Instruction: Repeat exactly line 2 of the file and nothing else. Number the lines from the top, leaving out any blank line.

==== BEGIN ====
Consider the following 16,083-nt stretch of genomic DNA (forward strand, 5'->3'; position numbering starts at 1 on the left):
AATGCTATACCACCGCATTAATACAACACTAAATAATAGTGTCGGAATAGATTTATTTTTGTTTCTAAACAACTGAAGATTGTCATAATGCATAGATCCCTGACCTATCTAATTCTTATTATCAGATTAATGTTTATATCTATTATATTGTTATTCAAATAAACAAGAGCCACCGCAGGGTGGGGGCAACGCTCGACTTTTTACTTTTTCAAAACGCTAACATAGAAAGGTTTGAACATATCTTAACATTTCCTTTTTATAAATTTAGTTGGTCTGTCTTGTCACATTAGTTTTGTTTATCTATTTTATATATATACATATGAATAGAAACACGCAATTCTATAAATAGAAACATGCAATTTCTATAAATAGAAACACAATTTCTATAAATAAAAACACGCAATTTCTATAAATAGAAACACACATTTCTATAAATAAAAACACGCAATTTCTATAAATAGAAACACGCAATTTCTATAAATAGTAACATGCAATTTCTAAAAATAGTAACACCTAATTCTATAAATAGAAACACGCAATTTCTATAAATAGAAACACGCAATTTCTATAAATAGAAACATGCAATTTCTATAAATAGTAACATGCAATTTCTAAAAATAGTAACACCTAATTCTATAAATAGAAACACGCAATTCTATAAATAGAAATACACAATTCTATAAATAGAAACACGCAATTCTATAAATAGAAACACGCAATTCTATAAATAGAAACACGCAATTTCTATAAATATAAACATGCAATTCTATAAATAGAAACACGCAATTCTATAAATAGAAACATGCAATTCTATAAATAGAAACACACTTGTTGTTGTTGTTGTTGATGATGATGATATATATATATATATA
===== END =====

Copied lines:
AATGCTATACCACCGCATTAATACAACACTAAATAATAGTGTCGGAATAGATTTATTTTTGTTTCTAAACAACTGAAGATTGTCATAATGCATAGATCCCTGACCTATCTAATTCTTATTATCAGATTAATGTTTATATCTATTATATTGTTATTCAAATAAACAAGAGCCACCGCAGGGTGGGGGCAACGCTCGACTTTTTACTTTTTCAAAACGCTAACATAGAAAGGTTTGAACATATCTTAACATTTCCTTTTTATAAATTTAGTTGGTCTGTCTTGTCACATTAGTTTTGTTTATCTATTTTATATATATACATATGAATAGAAACACGCAATTCTATAAATAGAAACATGCAATTTCTATAAATAGAAACACAATTTCTATAAATAAAAACACGCAATTTCTATAAATAGAAACACACATTTCTATAAATAAAAACACGCAATTTCTATAAATAGAAACACGCAATTTCTATAAATAGTAACATGCAATTTCTAAAAATAGTAACACCTAATTCTATAAATAGAAACACGCAATTTCTATAAATAGAAACACGCAATTTCTATAAATAGAAACATGCAATTTCTATAAATAGTAACATGCAATTTCTAAAAATAGTAACACCTAATTCTATAAATAGAAACACGCAATTCTATAAATAGAAATACACAATTCTATAAATAGAAACACGCAATTCTATAAATAGAAACACGCAATTCTATAAATAGAAACACGCAATTTCTATAAATATAAACATGCAATTCTATAAATAGAAACACGCAATTCTATAAATAGAAACATGCAATTCTATAAATAGAAACACACTTGTTGTTGTTGTTGTTGATGATGATGATATATATATATATATA